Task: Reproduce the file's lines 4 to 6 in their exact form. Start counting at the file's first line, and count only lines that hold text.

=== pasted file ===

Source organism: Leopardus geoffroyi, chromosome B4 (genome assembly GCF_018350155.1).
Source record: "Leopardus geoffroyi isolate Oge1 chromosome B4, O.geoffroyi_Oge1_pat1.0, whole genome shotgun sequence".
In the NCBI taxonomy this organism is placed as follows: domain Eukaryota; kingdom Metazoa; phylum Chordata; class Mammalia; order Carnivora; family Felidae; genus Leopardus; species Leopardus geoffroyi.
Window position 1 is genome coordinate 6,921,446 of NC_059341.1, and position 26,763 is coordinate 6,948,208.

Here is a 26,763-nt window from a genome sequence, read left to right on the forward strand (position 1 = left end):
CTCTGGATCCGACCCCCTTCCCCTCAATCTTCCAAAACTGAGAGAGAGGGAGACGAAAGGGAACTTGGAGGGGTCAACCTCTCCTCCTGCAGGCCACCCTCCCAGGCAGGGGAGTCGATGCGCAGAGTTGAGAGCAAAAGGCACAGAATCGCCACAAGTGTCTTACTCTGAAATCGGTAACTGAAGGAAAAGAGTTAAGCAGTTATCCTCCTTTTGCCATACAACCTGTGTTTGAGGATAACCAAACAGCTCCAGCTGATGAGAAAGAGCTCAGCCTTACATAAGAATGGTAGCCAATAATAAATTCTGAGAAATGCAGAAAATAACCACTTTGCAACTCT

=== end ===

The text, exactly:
Window position 1 is genome coordinate 6,921,446 of NC_059341.1, and position 26,763 is coordinate 6,948,208.

Here is a 26,763-nt window from a genome sequence, read left to right on the forward strand (position 1 = left end):
CTCTGGATCCGACCCCCTTCCCCTCAATCTTCCAAAACTGAGAGAGAGGGAGACGAAAGGGAACTTGGAGGGGTCAACCTCTCCTCCTGCAGGCCACCCTCCCAGGCAGGGGAGTCGATGCGCAGAGTTGAGAGCAAAAGGCACAGAATCGCCACAAGTGTCTTACTCTGAAATCGGTAACTGAAGGAAAAGAGTTAAGCAGTTATCCTCCTTTTGCCATACAACCTGTGTTTGAGGATAACCAAACAGCTCCAGCTGATGAGAAAGAGCTCAGCCTTACATAAGAATGGTAGCCAATAATAAATTCTGAGAAATGCAGAAAATAACCACTTTGCAACTCT